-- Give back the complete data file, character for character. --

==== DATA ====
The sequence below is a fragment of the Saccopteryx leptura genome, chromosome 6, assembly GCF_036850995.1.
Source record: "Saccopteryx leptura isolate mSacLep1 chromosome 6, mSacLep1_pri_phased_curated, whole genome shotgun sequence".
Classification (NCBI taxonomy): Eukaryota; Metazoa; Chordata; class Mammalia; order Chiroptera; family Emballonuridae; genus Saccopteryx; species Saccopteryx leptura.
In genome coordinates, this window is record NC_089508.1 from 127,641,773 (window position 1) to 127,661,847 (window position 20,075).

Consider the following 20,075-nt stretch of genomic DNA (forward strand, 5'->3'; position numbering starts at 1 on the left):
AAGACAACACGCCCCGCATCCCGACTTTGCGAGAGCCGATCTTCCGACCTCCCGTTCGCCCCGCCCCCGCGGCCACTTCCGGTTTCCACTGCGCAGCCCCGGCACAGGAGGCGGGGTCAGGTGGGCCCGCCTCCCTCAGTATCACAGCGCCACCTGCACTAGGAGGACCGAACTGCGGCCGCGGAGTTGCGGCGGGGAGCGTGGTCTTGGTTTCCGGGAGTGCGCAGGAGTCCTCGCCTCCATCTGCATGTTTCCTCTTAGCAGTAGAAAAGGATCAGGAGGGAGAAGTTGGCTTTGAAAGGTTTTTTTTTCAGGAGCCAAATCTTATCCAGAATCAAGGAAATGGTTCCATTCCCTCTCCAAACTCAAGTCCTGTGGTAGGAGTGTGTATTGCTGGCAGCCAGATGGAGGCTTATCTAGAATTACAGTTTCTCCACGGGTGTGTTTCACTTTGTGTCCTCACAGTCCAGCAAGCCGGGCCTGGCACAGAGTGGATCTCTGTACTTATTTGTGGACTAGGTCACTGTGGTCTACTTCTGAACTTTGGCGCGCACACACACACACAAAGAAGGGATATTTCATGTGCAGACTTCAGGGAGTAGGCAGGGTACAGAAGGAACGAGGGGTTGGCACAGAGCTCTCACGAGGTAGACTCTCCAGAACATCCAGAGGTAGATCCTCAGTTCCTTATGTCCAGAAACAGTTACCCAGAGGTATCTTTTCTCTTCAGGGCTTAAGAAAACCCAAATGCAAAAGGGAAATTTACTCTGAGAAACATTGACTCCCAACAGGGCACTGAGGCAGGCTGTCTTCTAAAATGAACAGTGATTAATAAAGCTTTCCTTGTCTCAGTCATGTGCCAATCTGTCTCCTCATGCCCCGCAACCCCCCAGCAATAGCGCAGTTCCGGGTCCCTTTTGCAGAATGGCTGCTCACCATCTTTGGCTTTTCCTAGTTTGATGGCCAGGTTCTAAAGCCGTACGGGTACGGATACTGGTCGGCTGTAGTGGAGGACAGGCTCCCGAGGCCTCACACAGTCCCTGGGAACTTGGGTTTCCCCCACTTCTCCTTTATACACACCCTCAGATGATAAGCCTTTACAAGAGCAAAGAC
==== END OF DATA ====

The sequence below is a fragment of the Saccopteryx leptura genome, chromosome 6, assembly GCF_036850995.1.
Source record: "Saccopteryx leptura isolate mSacLep1 chromosome 6, mSacLep1_pri_phased_curated, whole genome shotgun sequence".
Classification (NCBI taxonomy): Eukaryota; Metazoa; Chordata; class Mammalia; order Chiroptera; family Emballonuridae; genus Saccopteryx; species Saccopteryx leptura.
In genome coordinates, this window is record NC_089508.1 from 127,641,773 (window position 1) to 127,661,847 (window position 20,075).

Consider the following 20,075-nt stretch of genomic DNA (forward strand, 5'->3'; position numbering starts at 1 on the left):
AAGACAACACGCCCCGCATCCCGACTTTGCGAGAGCCGATCTTCCGACCTCCCGTTCGCCCCGCCCCCGCGGCCACTTCCGGTTTCCACTGCGCAGCCCCGGCACAGGAGGCGGGGTCAGGTGGGCCCGCCTCCCTCAGTATCACAGCGCCACCTGCACTAGGAGGACCGAACTGCGGCCGCGGAGTTGCGGCGGGGAGCGTGGTCTTGGTTTCCGGGAGTGCGCAGGAGTCCTCGCCTCCATCTGCATGTTTCCTCTTAGCAGTAGAAAAGGATCAGGAGGGAGAAGTTGGCTTTGAAAGGTTTTTTTTTCAGGAGCCAAATCTTATCCAGAATCAAGGAAATGGTTCCATTCCCTCTCCAAACTCAAGTCCTGTGGTAGGAGTGTGTATTGCTGGCAGCCAGATGGAGGCTTATCTAGAATTACAGTTTCTCCACGGGTGTGTTTCACTTTGTGTCCTCACAGTCCAGCAAGCCGGGCCTGGCACAGAGTGGATCTCTGTACTTATTTGTGGACTAGGTCACTGTGGTCTACTTCTGAACTTTGGCGCGCACACACACACACAAAGAAGGGATATTTCATGTGCAGACTTCAGGGAGTAGGCAGGGTACAGAAGGAACGAGGGGTTGGCACAGAGCTCTCACGAGGTAGACTCTCCAGAACATCCAGAGGTAGATCCTCAGTTCCTTATGTCCAGAAACAGTTACCCAGAGGTATCTTTTCTCTTCAGGGCTTAAGAAAACCCAAATGCAAAAGGGAAATTTACTCTGAGAAACATTGACTCCCAACAGGGCACTGAGGCAGGCTGTCTTCTAAAATGAACAGTGATTAATAAAGCTTTCCTTGTCTCAGTCATGTGCCAATCTGTCTCCTCATGCCCCGCAACCCCCCAGCAATAGCGCAGTTCCGGGTCCCTTTTGCAGAATGGCTGCTCACCATCTTTGGCTTTTCCTAGTTTGATGGCCAGGTTCTAAAGCCGTACGGGTACGGATACTGGTCGGCTGTAGTGGAGGACAGGCTCCCGAGGCCTCACACAGTCCCTGGGAACTTGGGTTTCCCCCACTTCTCCTTTATACACACCCTCAGATGATAAGCCTTTACAAGAGCAAAGAC